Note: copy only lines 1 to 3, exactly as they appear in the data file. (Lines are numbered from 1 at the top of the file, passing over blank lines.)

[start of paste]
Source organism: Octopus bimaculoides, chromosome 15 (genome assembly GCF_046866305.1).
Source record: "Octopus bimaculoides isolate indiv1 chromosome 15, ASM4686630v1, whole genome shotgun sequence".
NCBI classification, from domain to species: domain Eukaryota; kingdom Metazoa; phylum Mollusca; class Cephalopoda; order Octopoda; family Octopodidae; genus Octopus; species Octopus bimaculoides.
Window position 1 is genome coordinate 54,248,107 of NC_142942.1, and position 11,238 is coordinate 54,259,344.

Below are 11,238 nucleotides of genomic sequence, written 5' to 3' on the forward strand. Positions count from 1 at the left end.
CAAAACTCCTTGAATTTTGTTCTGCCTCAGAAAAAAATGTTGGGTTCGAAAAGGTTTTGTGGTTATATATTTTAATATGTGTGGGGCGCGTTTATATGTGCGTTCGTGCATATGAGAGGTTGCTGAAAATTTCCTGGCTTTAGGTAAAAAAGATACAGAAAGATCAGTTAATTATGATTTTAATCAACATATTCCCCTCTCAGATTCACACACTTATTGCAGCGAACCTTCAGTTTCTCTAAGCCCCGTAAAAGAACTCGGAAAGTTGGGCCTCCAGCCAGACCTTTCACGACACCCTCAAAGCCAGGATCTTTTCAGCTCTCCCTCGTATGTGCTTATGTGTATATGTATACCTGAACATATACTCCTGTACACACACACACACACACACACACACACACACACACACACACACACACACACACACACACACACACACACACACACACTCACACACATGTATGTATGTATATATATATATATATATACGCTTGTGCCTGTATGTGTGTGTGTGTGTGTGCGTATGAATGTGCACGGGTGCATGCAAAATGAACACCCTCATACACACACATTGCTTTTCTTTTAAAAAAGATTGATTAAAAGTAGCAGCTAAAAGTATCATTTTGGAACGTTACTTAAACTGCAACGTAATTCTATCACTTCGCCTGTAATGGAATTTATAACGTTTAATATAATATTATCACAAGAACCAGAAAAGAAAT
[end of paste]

Source organism: Octopus bimaculoides, chromosome 15 (genome assembly GCF_046866305.1).
Source record: "Octopus bimaculoides isolate indiv1 chromosome 15, ASM4686630v1, whole genome shotgun sequence".
NCBI classification, from domain to species: domain Eukaryota; kingdom Metazoa; phylum Mollusca; class Cephalopoda; order Octopoda; family Octopodidae; genus Octopus; species Octopus bimaculoides.